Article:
The fundamentals of logic, debate and the rich artistic heritage of western civilization need to be the central focus of an education. They help to create a well-rounded citizen that can deal with controversial political issues.

It has been found that in the abstract, college students generally support and endorse the first amendment, but there's a catch when it comes to actually practicing it. This was explored in a Gallup survey titled: Free Expression on Campus: What college students think about First amendment issues.

In their findings the authors state:

"The vast majority say free speech is important to democracy and favor an open learning environment that promotes the airing of a wide variety of ideas. However, the actions of some students in recent years — from milder actions such as claiming to be threatened by messages written in chalk promoting Trump's candidacy to the most extreme acts of engaging in violence to stop attempted speeches — raise issues of just how committed college students are to
upholding First Amendment ideals.

Most college students do not condone more aggressive actions to squelch speech, like violence and shouting down speakers, although there are some who do. However, students do support many policies or actions that place limits on speech, including free speech zones, speech codes and campus prohibitions on hate speech, suggesting that their commitment to free speech has limits. As one example, barely a majority think handing out literature on controversial issues is "always acceptable."

With this in mind, the problems seen on college campuses are also being seen on a whole through other pockets of society and regular everyday civic discourse. Look no further than the dreaded and cliche prospect of political discussion at Thanksgiving dinner.

Talking politics at Thanksgiving dinner

As a result of this increased tribalization of views, it's becoming increasingly more difficult to engage in polite conversation with people possessing opposing viewpoints. The authors of a recent Hidden Tribes study broke down the political "tribes" in which many find themselves in:

  • Progressive Activists: younger, highly engaged, secular, cosmopolitan, angry.
  • Traditional Liberals: older, retired, open to compromise, rational, cautious.
  • Passive Liberals: unhappy, insecure, distrustful, disillusioned.
  • Politically Disengaged: young, low income, distrustful, detached, patriotic, conspiratorial
  • Moderates: engaged, civic-minded, middle-of-the-road, pessimistic, Protestant.
  • Traditional Conservatives: religious, middle class, patriotic, moralistic.
  • Devoted Conservatives: white, retired, highly engaged, uncompromising,
    Patriotic.

Understanding these different viewpoints and the hidden tribes we may belong to will be essential in having conversations with those we disagree with. This might just come to a head when it's Thanksgiving and you have a mix of many different personalities, ages, and viewpoints.

It's interesting to note the authors found that:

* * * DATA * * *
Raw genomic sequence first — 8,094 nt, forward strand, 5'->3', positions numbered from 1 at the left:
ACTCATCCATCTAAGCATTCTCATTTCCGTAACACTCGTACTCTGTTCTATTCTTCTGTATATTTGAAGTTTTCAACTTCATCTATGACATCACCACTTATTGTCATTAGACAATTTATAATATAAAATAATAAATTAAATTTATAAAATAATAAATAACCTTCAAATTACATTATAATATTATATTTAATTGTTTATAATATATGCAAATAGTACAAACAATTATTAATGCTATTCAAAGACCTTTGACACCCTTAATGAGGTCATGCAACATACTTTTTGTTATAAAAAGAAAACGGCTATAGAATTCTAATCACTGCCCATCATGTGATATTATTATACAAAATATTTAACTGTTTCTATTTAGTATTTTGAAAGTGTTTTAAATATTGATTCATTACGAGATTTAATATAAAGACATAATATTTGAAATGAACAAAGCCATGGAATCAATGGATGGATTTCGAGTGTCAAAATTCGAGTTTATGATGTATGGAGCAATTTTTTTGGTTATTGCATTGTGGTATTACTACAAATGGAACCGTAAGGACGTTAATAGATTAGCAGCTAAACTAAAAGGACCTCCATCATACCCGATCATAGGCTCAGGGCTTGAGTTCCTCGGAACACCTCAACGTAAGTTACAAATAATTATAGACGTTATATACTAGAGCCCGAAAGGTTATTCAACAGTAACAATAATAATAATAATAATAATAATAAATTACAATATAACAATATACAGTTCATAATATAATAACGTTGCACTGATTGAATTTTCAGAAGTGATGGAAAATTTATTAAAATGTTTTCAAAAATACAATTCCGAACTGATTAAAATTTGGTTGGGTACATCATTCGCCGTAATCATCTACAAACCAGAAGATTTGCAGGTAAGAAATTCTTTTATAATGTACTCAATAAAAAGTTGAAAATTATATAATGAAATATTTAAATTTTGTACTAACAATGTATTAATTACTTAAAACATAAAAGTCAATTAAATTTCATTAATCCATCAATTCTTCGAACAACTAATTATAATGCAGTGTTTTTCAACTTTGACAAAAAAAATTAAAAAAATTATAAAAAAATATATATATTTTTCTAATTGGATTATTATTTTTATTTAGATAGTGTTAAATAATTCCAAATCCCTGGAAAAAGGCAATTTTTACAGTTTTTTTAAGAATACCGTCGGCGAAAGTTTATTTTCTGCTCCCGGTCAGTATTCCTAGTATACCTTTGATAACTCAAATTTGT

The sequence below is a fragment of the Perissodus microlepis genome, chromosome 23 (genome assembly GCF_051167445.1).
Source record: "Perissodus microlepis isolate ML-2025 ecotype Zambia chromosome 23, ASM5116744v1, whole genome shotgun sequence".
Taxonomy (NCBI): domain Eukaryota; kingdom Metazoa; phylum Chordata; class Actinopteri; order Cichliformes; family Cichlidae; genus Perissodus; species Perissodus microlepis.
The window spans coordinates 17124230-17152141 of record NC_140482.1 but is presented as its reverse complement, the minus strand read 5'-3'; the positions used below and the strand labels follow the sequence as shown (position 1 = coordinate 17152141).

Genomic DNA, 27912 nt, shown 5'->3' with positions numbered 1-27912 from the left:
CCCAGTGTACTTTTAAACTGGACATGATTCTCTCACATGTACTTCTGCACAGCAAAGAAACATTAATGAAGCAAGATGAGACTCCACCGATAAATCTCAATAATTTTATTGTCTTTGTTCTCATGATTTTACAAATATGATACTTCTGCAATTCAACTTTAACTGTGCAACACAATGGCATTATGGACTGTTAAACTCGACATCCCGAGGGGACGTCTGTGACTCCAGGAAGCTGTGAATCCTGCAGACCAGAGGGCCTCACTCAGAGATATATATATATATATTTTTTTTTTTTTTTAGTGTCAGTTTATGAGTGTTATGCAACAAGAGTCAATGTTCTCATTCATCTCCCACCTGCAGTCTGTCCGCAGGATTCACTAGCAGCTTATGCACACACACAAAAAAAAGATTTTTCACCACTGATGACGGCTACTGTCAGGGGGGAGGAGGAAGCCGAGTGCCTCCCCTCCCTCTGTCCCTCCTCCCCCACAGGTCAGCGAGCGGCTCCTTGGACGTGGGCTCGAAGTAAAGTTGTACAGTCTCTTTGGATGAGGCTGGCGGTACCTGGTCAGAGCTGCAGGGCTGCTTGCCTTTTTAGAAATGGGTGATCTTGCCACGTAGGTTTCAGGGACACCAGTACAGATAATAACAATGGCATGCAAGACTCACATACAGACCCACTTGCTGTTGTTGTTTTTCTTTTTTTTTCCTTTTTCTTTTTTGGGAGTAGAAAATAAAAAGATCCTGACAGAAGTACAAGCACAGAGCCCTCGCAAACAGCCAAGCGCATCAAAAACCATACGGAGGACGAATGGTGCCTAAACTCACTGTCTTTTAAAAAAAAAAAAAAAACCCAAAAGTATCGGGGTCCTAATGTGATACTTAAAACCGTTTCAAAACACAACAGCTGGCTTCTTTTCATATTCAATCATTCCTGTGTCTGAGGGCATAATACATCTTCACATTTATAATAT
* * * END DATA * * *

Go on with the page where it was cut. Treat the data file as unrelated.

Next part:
"Tribe membership shows strong reliability in predicting views across different political topics."

You'll find that depending on what group you identify with, that nearly 100 percent of the time you'll believe in the same way the rest of your group constituents do.

Here are some statistics on differing viewpoints according to political party:

  • 51% of staunch liberals say it's "morally acceptable" to punch Nazis.
  • 53% of Republicans favor stripping U.S. citizenship from people who burn the American flag.
  • 51% of Democrats support a law that requires Americans use transgender people's preferred gender pronouns.
  • 65% of Republicans say NFL players should be fired if they refuse to stand for the anthem.
  • 58% of Democrats say employers should punish employees for offensive Facebook posts.
  • 47% of Republicans favor bans on building new mosques.

Understanding the fact that tribal membership indicates what you believe, can help you return to the fundamentals for proper political engagement

Here are some guidelines for civic discourse that might come in handy:

  • Avoid logical fallacies. Essentially at the core, a logical fallacy is anything that detracts from the debate and seeks to attack the person rather than the idea and stray from the topic at hand.
  • Practice inclusion and listen to who you're speaking to.
  • Have the idea that there is nothing out of bounds for inquiry or conversation once you get down to an even stronger or new perspective of whatever you were discussing.
  • Keep in mind the maxim of : Do not listen with the intent to reply. But with the intent to understand.
  • We're not trying to proselytize nor shout others down with our rhetoric, but come to understand one another again.
  • If we're tied too closely to some in-group we no longer become an individual but a clone of someone else's ideology.

Civic discourse in the divisive age

Debate and civic discourse is inherently messy. Add into the mix an ignorance of history, rabid politicization and debased political discourse, you can see that it will be very difficult in mending this discursive staple of a functional civilization.

There is still hope that this great divide can be mended, because it has to be. The Hidden Tribes authors at one point state:

"In the era of social media and partisan news outlets, America's differences have become
dangerously tribal, fueled by a culture of outrage and taking offense. For the combatants,
the other side can no longer be tolerated, and no price is too high to defeat them.
These tensions are poisoning personal relationships, consuming our politics and
putting our democracy in peril.


Once a country has become tribalized, debates about contested issues from
immigration and trade to economic management, climate change and national security,
become shaped by larger tribal identities. Policy debate gives way to tribal conflicts.
Polarization and tribalism are self-reinforcing and will likely continue to accelerate.
The work of rebuilding our fragmented society needs to start now. It extends from
re-connecting people across the lines of division in local communities all the way to
building a renewed sense of national identity: a bigger story of us."

We need to start teaching people how to approach subjects from less of an emotional or baseless educational bias or identity, especially in the event that the subject matter could be construed to be controversial or uncomfortable.

This will be the beginning of a new era of understanding, inclusion and the defeat of regressive philosophies that threaten the core of our nation and civilization.